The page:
(1,392 words)

Author(s): Hinz, Uta
Internment During the World War, the notion of internment referred both to the sheltering of sick or invalid war prisoners in neutral states and to coercive measures against so-called enemy aliens. This conceptual ambiguity resulted from the fact that the large-scale repressive measures carried out against the civilian citizens of enemy countries were a relatively recent phenomenon. The reason for this was a fundamental redefinition of the “enemy” that went far beyond any military conception. As …

Army Corps District

(482 words)

Author(s): Pöhlmann, Markus
Army Corps District Official German military command. Each of the 25 active army corps of the German Reich was placed under the command of an army corps districts. As a rule a commanding general of infantry, cavalry, or artillery was placed in charge of an army corps district. German army corps districts controlled the largest combined-arms units of the peacetime army, and the generals in charge of them had the right to report directly to the Kaiser. After the 1914 German mobilization, the army cor…

Bulgaria

(1,164 words)

Author(s): Höpken, Wolfgang
Bulgaria In the Balkan Wars of 1912–1913 Bulgaria had not been able to fulfill its hopes of creating an “ethnographic” Bulgaria that would include Macedonia, parts of Thrace and the Dobrudja. In the 1913 Treaty of Bucharest it was moreover forced to concede to its neighbors practically all the territory it had captured in the First Balkan War of 1912. The outbreak of the First World War seemed to offer a new opportunity for the military realization of a “Greater Bulgaria,” a dream pursued since t…

Grey, Sir Edward

(405 words)

Author(s): Winter, Jay
Grey, Sir Edward (April 25, 1862, Fallodon, County of Northumberland – September 7, 1933, Fallodon; from 1916 First Viscount Grey of Fallodon), British politician. Grey was foreign secretary from 1905 to 1916, and chief architect of Britain’s foreign policy before the war. After studying at Balliol College, Oxford, he was elected to the House of Commons in 1885 as Liberal member of parliament for the constituency of Berwick-upon-Tweed. Grey retained this seat for his entire political career. As par…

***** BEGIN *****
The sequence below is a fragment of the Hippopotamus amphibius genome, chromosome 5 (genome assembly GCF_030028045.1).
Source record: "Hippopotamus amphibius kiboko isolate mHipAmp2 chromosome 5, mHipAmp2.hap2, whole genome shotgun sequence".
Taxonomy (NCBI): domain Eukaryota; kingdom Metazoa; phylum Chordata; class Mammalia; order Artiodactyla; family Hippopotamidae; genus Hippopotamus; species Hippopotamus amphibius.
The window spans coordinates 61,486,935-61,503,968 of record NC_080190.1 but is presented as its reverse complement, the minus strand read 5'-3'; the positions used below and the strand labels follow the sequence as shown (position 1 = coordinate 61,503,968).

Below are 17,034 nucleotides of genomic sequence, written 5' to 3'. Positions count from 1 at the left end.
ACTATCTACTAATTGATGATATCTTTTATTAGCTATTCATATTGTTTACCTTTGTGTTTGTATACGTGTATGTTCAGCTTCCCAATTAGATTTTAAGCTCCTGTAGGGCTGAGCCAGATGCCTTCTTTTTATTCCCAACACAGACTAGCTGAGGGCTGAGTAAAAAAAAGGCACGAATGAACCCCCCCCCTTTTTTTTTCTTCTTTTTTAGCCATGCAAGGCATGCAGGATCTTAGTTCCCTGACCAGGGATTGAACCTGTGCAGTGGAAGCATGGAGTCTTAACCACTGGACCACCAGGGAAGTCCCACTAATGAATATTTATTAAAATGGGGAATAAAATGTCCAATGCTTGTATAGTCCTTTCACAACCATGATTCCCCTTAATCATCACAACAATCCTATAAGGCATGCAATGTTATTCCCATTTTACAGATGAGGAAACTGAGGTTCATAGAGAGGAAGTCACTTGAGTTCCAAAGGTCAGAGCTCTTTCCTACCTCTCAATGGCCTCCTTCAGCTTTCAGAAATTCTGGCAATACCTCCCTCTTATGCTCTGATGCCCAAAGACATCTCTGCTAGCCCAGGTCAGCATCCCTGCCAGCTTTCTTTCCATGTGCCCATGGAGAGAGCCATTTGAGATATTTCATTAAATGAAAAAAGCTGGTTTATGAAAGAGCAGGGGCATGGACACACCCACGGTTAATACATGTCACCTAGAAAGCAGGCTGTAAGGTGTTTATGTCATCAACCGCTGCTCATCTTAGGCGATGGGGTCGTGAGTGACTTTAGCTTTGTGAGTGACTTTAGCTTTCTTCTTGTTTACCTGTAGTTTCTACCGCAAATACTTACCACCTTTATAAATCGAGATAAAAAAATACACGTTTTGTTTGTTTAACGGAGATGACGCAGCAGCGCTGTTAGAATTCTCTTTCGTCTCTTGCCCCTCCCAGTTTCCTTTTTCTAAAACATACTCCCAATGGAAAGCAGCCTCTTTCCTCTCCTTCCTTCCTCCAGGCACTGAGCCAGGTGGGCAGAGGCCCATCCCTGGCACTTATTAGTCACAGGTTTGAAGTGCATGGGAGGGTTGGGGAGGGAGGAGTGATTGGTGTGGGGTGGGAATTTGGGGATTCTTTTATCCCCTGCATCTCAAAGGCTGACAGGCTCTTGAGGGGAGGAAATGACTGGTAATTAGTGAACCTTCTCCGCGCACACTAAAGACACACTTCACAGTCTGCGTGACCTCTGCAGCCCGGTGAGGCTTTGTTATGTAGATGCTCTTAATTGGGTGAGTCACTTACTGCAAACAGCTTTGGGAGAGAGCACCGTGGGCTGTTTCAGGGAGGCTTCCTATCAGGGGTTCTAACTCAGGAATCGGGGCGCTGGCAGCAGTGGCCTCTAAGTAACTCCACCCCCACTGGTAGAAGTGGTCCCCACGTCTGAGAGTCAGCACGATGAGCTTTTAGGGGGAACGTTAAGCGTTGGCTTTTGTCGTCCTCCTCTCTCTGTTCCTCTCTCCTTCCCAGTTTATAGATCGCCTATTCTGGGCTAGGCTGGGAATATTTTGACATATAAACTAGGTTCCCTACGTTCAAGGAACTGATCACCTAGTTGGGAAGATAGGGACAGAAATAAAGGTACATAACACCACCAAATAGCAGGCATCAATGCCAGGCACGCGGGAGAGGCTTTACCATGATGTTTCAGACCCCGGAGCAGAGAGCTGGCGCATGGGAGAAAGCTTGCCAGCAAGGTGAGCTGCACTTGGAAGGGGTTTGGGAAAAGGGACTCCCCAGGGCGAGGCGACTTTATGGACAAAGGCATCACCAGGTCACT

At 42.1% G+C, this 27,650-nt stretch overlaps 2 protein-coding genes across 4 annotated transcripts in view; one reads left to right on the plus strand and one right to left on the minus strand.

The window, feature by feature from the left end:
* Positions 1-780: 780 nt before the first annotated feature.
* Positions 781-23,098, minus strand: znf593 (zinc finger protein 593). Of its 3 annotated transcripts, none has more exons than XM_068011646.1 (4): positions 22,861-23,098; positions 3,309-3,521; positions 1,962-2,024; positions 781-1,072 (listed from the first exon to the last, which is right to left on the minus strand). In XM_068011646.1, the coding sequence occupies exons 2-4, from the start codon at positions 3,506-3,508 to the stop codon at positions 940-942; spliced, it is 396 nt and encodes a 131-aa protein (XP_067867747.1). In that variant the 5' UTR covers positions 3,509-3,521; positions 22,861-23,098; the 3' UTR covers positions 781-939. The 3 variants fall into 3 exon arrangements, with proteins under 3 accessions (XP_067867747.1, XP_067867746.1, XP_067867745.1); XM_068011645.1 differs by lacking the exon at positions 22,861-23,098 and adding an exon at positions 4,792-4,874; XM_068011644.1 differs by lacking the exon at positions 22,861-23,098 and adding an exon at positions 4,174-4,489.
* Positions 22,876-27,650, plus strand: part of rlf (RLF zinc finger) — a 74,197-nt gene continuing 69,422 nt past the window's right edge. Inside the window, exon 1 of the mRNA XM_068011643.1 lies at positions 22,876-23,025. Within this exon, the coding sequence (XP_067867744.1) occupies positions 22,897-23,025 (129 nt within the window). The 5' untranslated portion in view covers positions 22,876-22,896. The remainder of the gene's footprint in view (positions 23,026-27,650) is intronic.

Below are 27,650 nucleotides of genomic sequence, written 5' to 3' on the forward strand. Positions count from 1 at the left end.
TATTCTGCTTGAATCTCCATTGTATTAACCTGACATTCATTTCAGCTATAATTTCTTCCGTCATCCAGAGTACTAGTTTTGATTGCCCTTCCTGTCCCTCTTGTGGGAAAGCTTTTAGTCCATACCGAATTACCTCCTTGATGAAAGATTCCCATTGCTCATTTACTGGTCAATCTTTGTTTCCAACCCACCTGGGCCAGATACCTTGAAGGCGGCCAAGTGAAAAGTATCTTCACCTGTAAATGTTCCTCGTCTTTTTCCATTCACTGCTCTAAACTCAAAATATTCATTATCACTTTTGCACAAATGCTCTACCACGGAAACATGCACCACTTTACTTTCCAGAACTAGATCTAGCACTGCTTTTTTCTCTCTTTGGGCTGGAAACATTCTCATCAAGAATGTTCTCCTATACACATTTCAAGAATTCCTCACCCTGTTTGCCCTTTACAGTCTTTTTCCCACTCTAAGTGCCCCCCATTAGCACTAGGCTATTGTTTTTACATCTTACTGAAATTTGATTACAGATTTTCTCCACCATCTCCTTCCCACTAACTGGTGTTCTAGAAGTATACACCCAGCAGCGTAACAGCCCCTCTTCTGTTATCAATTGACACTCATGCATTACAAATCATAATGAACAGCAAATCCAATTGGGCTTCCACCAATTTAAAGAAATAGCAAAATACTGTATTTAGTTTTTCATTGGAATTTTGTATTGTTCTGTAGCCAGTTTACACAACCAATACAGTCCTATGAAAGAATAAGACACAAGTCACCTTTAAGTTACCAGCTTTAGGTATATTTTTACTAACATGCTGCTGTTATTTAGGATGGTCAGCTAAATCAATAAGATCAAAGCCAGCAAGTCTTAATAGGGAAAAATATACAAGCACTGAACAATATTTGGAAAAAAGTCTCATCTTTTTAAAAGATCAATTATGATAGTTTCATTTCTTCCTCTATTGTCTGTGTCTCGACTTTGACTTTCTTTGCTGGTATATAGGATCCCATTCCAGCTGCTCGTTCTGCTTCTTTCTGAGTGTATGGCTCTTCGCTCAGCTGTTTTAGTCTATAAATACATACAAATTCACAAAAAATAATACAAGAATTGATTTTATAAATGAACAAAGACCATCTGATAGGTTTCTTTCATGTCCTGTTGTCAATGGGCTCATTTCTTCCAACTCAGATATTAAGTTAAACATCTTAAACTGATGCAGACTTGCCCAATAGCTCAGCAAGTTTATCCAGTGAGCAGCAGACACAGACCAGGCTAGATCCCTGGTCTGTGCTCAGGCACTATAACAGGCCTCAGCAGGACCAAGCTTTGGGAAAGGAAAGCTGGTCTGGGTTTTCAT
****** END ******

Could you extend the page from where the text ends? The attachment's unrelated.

August Experience

(1,226 words)

Author(s): Verhey, Jeffrey
August Experience Augusterlebnis (August Experience) was the contemporary German term for the patriotic enthusiasm among the German population at the outbreak of the war. The well-known images from the last weeks of July and from August of 1914 depict masses of people in the streets. The contemporary captions under the pictures suggest that these people were unanimously filled with “war enthusiasm.” The pictures are impressive but they do not tell the whole truth. In reality there was no near-ecst…

New Jerusalems: Sacrifice and Redemption in the War Experiences of English and German Military Chaplains

(12,828 words)

Author(s): Porter, Patrick